The Gift of Personality

Self-administered psychology tests are interesting.  I’ve taken lots of on-line quizzes to try and understand a little more about myself, and I usually wind up a little skeptical.  Even in high school, I remember taking a career aptitude test, and it told me that I should be a greeting card editor.  No kidding.  After my recent sticker shock over my wife’s Valentine’s Day card, I think I may have been in the wrong business after all….

At any rate, I recently took a modified Myers-Briggs Personality Test on-line, and was really shocked at how accurate the write up was.  The Briggs-Myers Personality Types were based on personality theory advanced by 20th century psychologist, Carl Jung. 

In M-B speak, I wound up as an INFJ, an Introvert with a preference for iNtuition over sensing, Feeling over thinking, and Judging over perceiving.  According to the site, I am actually a fairly rare type.  That basically means that while I need alone time to recharge, I do actually have some close friends, and I really like to help people.  I am often prone to emotional overload because I get too involved in human issues.  I am frequently seen as “a champion of the oppressed and downtrodden.”  I may have some enhanced self-awareness, but I may not be able to convey or communicate my deepest feelings.  Self-expression is easier in print (Hey, I’m a frustrated writer at heart), and I do have a fairly comfortable fluency with language and an ability to learn a language fairly easily.  INFJ’s tend toward the “inspirational” professions, like education (I’m a college professor) and religion.

All in all, the description was so to the point that it was scary.

And it told me that I am pretty much practically perfect in every way….at least for me.  There is no right or wrong in terms of personality types.  There are only differences.  We gravitate toward careers that we find fit us well, whatever our type.  If we don’t we are miserable.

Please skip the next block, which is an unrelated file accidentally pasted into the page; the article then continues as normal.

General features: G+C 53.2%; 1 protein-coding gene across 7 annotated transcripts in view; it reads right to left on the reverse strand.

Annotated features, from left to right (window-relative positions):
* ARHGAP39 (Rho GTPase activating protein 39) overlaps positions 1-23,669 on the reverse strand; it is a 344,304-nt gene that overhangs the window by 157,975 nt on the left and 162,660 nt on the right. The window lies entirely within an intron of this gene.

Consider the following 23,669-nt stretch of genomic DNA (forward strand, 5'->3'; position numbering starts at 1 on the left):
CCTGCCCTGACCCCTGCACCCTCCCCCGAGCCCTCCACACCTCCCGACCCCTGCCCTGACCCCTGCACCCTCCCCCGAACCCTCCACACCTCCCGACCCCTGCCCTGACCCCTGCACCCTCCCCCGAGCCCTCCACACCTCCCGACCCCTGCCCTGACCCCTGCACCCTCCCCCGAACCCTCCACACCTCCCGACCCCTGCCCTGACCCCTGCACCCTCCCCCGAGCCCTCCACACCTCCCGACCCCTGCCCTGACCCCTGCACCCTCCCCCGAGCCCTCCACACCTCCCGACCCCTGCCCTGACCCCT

The great benefit in knowing about personality types is not only in understanding yourself better, but also in learning more about your limitations so you can improve on them or learn to work around them, and learning how to deal with others of varying types.

The old saying is true, that it takes all kinds to make the world.

But that is not in any way new.  If we consider that our personality types are essentially gifts, then it is easy to make a connection with the various gifts that Paul discussed in Romans 12. There, in verses 3-8, Paul discusses various gifts that need not necessarily be construed as miraculous as in I Corinthians 12-14. 

3 For by the grace given to me I say to everyone among you not to think of himself more highly than he ought to think, but to think with sober judgment, each according to the measure of faith that God has assigned. 4 For as in one body we have many members, and the members do not all have the same function, 5 so we, though many, are one body in Christ, and individually members one of another. 6 Having gifts that differ according to the grace given to us, let us use them: if prophecy, in proportion to our faith; 7 if service, in our serving; the one who teaches, in his teaching; 8 the one who exhorts, in his exhortation; the one who contributes, in generosity; the one who leads, with zeal; the one who does acts of mercy, with cheerfulness. 

One person’s gift is no greater than another with respect to this list.  They are all of benefit, and it is very likely that no one person will have all of the gifts, which is quite obvious especially for the miraculous gifts discussed in I Corinthians.  The point is that we are complementary to each other; in fact, together we may be greater than the sum of the individual parts. 

Paul says we have different gifts according to the grace given to us.  My gift may be different from yours, but neither is inferior or superior—just different and should be used to the benefit of all.  All can and must serve.  But some are just better attuned to see and address needs.  Each Christian should be able to teach.  But some have a gift for explaining hard concepts better than others.  Like our various personality types, we all have gifts that we can and should use to their fullest extent. 

Indeed, it takes all kinds.  And like it usually shows, God knew exactly what he was doing when he set all of this in motion.  The world would not be better if populated with INFJ’s, despite what I might like to think when things aren’t going right and no-one quite understands me.  Thank God for the differences that make each of us special, and make us stronger in their sharing.       

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